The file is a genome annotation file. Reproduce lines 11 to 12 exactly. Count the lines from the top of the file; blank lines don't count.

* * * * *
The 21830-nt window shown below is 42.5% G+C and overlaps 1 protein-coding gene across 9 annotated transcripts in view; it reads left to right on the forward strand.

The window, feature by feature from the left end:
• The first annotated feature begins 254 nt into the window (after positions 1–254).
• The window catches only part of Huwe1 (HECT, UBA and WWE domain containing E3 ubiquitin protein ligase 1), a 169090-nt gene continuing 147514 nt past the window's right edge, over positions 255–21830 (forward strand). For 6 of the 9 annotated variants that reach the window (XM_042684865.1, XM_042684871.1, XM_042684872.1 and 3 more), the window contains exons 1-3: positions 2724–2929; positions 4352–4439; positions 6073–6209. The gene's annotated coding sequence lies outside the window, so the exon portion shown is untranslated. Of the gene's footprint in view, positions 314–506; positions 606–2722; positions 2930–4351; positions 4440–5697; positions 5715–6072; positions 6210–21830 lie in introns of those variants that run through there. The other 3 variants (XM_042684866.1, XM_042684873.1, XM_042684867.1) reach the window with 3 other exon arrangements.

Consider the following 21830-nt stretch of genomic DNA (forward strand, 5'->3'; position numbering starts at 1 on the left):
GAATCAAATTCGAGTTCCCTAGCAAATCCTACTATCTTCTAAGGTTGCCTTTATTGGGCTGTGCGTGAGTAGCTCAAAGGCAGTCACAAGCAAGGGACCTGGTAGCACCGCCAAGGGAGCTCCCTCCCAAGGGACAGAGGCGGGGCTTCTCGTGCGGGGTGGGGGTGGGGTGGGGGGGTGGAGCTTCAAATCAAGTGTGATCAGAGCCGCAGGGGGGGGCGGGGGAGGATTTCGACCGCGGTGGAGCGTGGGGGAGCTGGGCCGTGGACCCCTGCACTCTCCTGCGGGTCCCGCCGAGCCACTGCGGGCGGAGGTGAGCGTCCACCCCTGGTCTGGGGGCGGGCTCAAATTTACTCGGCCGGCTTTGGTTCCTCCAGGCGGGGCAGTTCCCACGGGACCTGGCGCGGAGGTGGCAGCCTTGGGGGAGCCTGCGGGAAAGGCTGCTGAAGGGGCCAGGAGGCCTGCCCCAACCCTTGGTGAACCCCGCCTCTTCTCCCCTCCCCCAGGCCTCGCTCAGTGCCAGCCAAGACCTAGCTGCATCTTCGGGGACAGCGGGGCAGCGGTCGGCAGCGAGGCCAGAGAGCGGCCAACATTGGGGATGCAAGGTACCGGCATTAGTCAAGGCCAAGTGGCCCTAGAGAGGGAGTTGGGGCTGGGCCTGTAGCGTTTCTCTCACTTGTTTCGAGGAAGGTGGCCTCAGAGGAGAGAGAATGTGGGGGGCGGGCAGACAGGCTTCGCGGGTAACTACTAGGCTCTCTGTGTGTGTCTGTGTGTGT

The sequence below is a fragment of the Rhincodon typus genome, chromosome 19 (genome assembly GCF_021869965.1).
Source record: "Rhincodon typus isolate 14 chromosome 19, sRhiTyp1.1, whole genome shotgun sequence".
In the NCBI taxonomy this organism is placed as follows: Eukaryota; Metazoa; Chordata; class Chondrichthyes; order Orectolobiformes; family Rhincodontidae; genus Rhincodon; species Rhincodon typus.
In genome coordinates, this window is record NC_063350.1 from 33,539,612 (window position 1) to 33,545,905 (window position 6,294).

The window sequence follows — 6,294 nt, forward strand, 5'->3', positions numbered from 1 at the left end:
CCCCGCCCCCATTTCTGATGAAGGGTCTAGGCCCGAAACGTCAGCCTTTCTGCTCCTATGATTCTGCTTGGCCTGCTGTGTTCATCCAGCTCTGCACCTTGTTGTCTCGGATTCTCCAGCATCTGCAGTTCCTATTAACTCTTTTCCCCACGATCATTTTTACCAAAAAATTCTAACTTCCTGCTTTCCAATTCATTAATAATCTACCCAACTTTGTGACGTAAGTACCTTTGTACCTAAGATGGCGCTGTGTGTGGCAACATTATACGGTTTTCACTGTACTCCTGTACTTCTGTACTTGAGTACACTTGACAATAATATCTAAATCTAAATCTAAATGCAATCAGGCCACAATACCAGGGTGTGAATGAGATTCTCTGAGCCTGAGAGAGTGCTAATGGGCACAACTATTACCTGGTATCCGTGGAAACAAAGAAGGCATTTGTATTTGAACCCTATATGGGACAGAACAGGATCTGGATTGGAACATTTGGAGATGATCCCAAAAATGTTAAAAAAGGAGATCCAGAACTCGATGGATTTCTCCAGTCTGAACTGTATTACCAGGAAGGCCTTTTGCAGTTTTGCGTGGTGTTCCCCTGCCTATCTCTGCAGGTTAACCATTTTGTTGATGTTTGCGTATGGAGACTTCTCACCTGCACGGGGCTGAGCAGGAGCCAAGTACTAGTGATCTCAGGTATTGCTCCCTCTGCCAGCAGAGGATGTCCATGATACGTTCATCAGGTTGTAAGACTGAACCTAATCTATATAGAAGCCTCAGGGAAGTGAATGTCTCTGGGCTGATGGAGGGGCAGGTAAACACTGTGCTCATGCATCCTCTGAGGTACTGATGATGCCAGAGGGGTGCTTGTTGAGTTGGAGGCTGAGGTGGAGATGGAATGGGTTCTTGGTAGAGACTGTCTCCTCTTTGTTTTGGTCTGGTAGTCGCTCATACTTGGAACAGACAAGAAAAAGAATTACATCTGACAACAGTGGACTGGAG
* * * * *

The window sequence follows — 6,294 nt, forward strand, 5'->3', positions numbered from 1 at the left end:
CCCCGCCCCCATTTCTGATGAAGGGTCTAGGCCCGAAACGTCAGCCTTTCTGCTCCTATGATTCTGCTTGGCCTGCTGTGTTCATCCAGCTCTGCACCTTGTTGTCTCGGATTCTCCAGCATCTGCAGTTCCTATTAACTCTTTTCCCCACGATCATTTTTACCAAAAAATTCTAACTTCCTGCTTTCCAATTCATTAATAATCTACCCAACTTTGTGACGTAAGTACCTTTGTACCTAAGATGGCGCTGTGTGTGGCAACATTATACGGTTTTCACTGTACTCCTGTACTTCTGTACTTGAGTACACTTGACAATAATATCTAAATCTAAATCTAAATGCAATCAGGCCACAATACCAGGGTGTGAATGAGATTCTCTGAGCCTGAGAGAGTGCTAATGGGCACAACTATTACCTGGTATCCGTGGAAACAAAGAAGGCATTTGTATTTGAACCCTATATGGGACAGAACAGGATCTGGATTGGAACATTTGGAGATGATCCCAAAAATGTTAAAAAAGGAGATCCAGAACTCGATGGATTTCTCCAGTCTGAACTGTATTACCAGGAAGGCCTTTTGCAGTTTTGCGTGGTGTTCCCCTGCCTATCTCTGCAGGTTAACCATTTTGTTGATGTTTGCGTATGGAGACTTCTCACCTGCACGGGGCTGAGCAGGAGCCAAGTACTAGTGATCTCAGGTATTGCTCCCTCTGCCAGCAGAGGATGTCCATGATACGTTCATCAGGTTGTAAGACTGAACCTAATCTATATAGAAGCCTCAGGGAAGTGAATGTCTCTGGGCTGATGGAGGGGCAGGTAAACACTGTGCTCATGCATCCTCTGAGGTACTGATGATGCCAGAGGGGTGCTTGTTGAGTTGGAGGCTGAGGTGGAGATGGAATGGGTTCTTGGTAGAGACTGTCTCCTCTTTGTTTTGGTCTGGTAGTCGCTCATACTTGGAACAGACAAGAAAAAGAATTACATCTGACAACAGTGGACTGGAG